In a recent study, Dr. Johnny Matson and colleagues identified cultural differences in endorsed symptoms of autism spectrum disorders (ASD). While it has been reported that diagnostic criteria and behavioral manifestation of ASD is virtually the same worldwide, cultural differences may impact how ASD symptoms are interpreted around the world. For this reason, Dr. Matson and colleagues set out to investigate cultural differences in reported ASD symptoms across four countries including Israel, South Korea, the United Kingdom (UK), and the United States (US).
Participants included 145 children with ASD, ages 2 to 16 years. Of the participants, 38 resided in Israel, 40 resided in South Korea, 27 resided in the UK, and 40 resided in the US. Participants were evaluated using the Autism Spectrum Disorders-Diagnostic for Children (ASD-DC), which consists of four subscales measuring nonverbal communication/socialization, verbal communication, social relationships, and insistence on sameness/restricted interests. The ASD-DC was completed for each participant by either a parent, guardian, caretaker, or teacher.
Results revealed significant differences in endorsed ASD symptoms in three of the four subscales: nonverbal communication/socialization, verbal communication, and insistence on sameness/restricted interests. In regards to the nonverbal communication/socialization subscale, participants from the UK and the US received significantly higher scores than the participants from South Korea and Israel, with higher scores indicating greater deficits. For the verbal communication subscale, the participants from the UK received significantly higher scores than the participants from the US and Israel, while the participants from South Korea received significantly higher scores than the participants from Israel. Finally, in regards to the insistence on sameness/restricted interests subscale, the participants from the UK and the US received significantly higher scores than the participants from South Korea and Israel, while the participants from South Korea received significantly higher scores than the participants from Israel. Overall, the participants from the UK were found to have the highest item endorsement across all symptom domains while the participants from Israel were found to have the lowest.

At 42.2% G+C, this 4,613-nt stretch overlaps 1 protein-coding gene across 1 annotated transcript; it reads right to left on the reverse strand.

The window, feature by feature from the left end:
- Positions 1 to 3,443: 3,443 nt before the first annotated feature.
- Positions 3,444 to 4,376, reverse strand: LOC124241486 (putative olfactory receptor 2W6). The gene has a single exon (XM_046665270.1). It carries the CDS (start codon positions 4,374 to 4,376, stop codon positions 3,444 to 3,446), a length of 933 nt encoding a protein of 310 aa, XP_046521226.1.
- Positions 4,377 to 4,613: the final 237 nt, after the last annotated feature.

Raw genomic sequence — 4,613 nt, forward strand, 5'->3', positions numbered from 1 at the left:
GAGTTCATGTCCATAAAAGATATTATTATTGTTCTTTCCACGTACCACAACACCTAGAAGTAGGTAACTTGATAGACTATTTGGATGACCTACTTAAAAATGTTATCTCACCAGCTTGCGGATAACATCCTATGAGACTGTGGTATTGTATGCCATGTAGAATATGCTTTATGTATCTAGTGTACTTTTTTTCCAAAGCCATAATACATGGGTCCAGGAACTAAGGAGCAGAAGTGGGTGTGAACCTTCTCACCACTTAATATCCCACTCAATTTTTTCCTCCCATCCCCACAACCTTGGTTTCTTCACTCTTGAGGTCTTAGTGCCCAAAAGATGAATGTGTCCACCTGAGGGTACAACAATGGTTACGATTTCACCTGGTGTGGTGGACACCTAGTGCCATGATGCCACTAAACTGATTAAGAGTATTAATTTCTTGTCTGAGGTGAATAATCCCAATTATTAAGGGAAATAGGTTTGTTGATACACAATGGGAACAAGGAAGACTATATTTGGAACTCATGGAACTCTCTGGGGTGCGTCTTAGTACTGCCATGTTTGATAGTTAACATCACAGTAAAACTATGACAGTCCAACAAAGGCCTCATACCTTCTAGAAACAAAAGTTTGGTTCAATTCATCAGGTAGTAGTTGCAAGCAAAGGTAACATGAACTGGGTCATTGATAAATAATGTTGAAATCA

Findings suggest that there are cross-cultural differences in reported ASD symptoms. Dr. Matson and colleagues speculate that these differences may be the result of varied cultural expectations regarding child development. For instance, particular behaviors that are considered early signs of ASD in one country may be considered typical behaviors in another. The authors also speculate that differences in endorsed ASD symptoms may stem from varied diagnostic practices across the different countries.
Exploring ASD across various cultures is highly important, especially considering current efforts to globalize effective ASD treatment. It is crucial that we begin to investigate how cultural influences, traditions, and stigmas impact ASD in regards to estimates of prevalence, average age of diagnosis, parental report of symptoms, clinical standards and best practices in diagnosis and treatment, and so on. A clearer cross-cultural understanding of ASD will allow for more effective dissemination of treatment services to children with ASD around the world. Thus, further research exploring ASD across different cultures is warranted.
Matson, J. L., Worley, J. A., Fodstad, J. C., Chung, K. M., Suh, D., Jhin, H. K.,… Furniss, F. (in press). A multinational study examining the cross cultural differences in reported symptoms of autism spectrum disorders: Israel, South Korea, the United Kingdom, and the United States of America. Research in Autism Spectrum Disorders. doi: 10.1016/j.rasd.2011.03.007